Some influential papers from the history of Medical Hypotheses
I believe that a journal editor should be ‘agnostic’ about the truth of the papers he publishes, since truth in science is not something that editors ought to guess, but should only be determined after publication by evaluation and testing within the wider scientific community.
There is, at present, no objective method of evaluating a journal's relative or unique influence either quantitatively or qualitatively. To do this would require a great investment of intelligence, time and resources.
After all, papers published in very high impact journals like Nature, Science and PNAS would - if rejected from one of these - almost-certainly have been published in another of these, or elsewhere in a specialist journal with similar impact; and if this had happened the same paper may well have had identical impact.
What is hard to get-at is the _distinctive_ contribution of a _specific_ journal. At present, the best avaiable method may be biographical: asking scientists their opinion about the importance of particular papers in particular journals: http://medicalhypotheses.blogspot.com/2010/02/medical-hypotheses-authors-letters-of.html
However the crude influence of publications can sometimes be estimated using citation analysis – this looks at the number of times a paper has been listed in the reference section by other scientists.
Citations build-up over several years, so that citation analysis is more reliable for older papers. But citations tend to reward mainstream 'methodological' papers - it is hard to estimate the importance of 'ideas' papers such as hypotheses and theories, especially as scientists do not feel obliged to cite the sources of their ideas even if they can remember them (whereas, by contrast, scientists must cite the source of any empirical data on which their own research depends).
Bearing in mind these methods and caveats, I have compiled a short list of some of the papers from Medical Hypotheses which seem to have been most influential.
There were just two editors of Medical Hypotheses in its 35 year history
1975-2003 – David L Horrobin as Editor
In the early days of Medical Hypotheses many of the papers reflected the first Editor’s interest in nutritional topics; and Medical Hypotheses published many ideas that helped launch some of today’s mainstream ideas about diet, such as the benefits of supplementation with ‘omega’ fatty acids and antioxidants.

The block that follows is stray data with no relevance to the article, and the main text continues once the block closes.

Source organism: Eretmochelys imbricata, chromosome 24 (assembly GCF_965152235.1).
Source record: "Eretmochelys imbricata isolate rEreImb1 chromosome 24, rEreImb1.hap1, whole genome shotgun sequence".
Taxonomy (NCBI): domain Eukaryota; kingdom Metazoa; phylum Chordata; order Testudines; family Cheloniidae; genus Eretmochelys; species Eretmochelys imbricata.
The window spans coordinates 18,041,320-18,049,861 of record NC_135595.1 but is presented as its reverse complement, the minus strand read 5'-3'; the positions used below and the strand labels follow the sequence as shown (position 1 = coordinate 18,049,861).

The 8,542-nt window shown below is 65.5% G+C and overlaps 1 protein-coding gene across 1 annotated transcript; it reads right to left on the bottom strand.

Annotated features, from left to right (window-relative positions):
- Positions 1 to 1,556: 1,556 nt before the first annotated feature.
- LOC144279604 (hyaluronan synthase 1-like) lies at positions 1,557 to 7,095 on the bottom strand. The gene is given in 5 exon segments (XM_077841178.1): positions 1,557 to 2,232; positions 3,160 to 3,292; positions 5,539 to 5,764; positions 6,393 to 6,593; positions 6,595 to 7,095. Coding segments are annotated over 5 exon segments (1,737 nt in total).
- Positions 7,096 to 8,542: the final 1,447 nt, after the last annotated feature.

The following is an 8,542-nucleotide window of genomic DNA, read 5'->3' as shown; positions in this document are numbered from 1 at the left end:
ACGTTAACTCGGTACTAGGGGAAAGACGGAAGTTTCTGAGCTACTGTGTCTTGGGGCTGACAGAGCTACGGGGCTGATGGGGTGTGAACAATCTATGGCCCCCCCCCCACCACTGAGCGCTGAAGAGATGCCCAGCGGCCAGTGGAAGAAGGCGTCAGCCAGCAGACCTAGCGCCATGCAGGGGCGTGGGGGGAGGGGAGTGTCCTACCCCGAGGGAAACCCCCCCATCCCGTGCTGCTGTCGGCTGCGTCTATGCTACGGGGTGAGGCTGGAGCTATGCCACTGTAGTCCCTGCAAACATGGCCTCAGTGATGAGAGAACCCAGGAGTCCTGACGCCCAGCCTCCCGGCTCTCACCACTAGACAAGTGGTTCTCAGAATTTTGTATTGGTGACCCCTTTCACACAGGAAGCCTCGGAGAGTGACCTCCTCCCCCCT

In 1985 AJ Verlangieri and others outlined the now widely-accepted idea that eating plenty of fruit and vegetables helps prevent heart disease in a widely quoted paper: “Fruit and vegetable consumption and cardiovascular mortality”.
Through the 1980s in Medical Hypotheses, freelance US scientist Mark F McCarty was publishing many of the early and influential papers about the importance of antioxidants in the diet, and their possible role in preventing disease. Over some three decades McCarty has published more papers in Medical Hypotheses than anyone else, and together these papers have been cited thousands of times in the scientific literature.
In 1987 the Medical Hypotheses founding editor David Horrobin published a frequently-referenced paper on the ‘omega-3’ type of essential fatty acid, which so many people now use as dietary supplements: “Low prevalences of coronary heart disease (CHD), psoriasis, asthma and rheumatoid arthritis in Eskimos: Are they caused by high dietary intake of eicosapentaenoic acid (EPA), a genetic variation of essential fatty acid (EFA) metabolism or a combination of both?”
In 1985, Clouston and Kerr published in Medical Hypotheses an influential paper called “Apoptosis, lymphocytotoxicity and the containment of viral infections”. This first described the now widely accepted idea that viruses may be fought by inducing suicide in virus-infected cells.
The most widely cited paper in Medical Hypotheses was published in 1991: The macrophage theory of depression by RS Smith. This is a key paper which argues that immune system chemicals may be a major cause of depression, and has been cited 242 times according to Google Scholar.
2004-2010 Bruce G Charlton as Editor
Here are some recent papers under my editorship which have already had an impact:
In 2005, Lola Cuddy and Jackie Duffin of Queens University Canada published an influential paper in Medical Hypotheses based on an elderly lady with several Alzheimer’s disease who still retained the ability to recognize music. They theorized that this might provide useful information on the nature of brain damage in Alzheimer’s, and suggested that dementia sufferers might benefit from a more musical environment. This paper was awarded the David Horrobin Prize for 2005 for the paper in Medical Hypotheses which best exemplified the intentions of the founding editor – the famous Cambridge transplant surgeon Sir Roy Calne was judge.
In “A tale of two cannabinoids” by E Russo & GW Guy from 2006, the authors presented the rationale for using a combination of marijuana products tetrahydrocannabinol (THC) and cannabidiol (CBD) as useful painkilling drugs and for the treatment of several other medical conditions. This idea has since been widely discussed in the scientific literature.
In 2005 Eric Altschuler published a letter in Medical Hypotheses outlining his idea that survivors of the 1918 flu epidemic might even now retain immunity to the old virus. A few 1918 flu survivors were found who still had antibodies, and cells from these people were cloned to create an antiserum that protected experimental mice against the flu virus. The work was eventually published in Nature and received wide coverage in the media.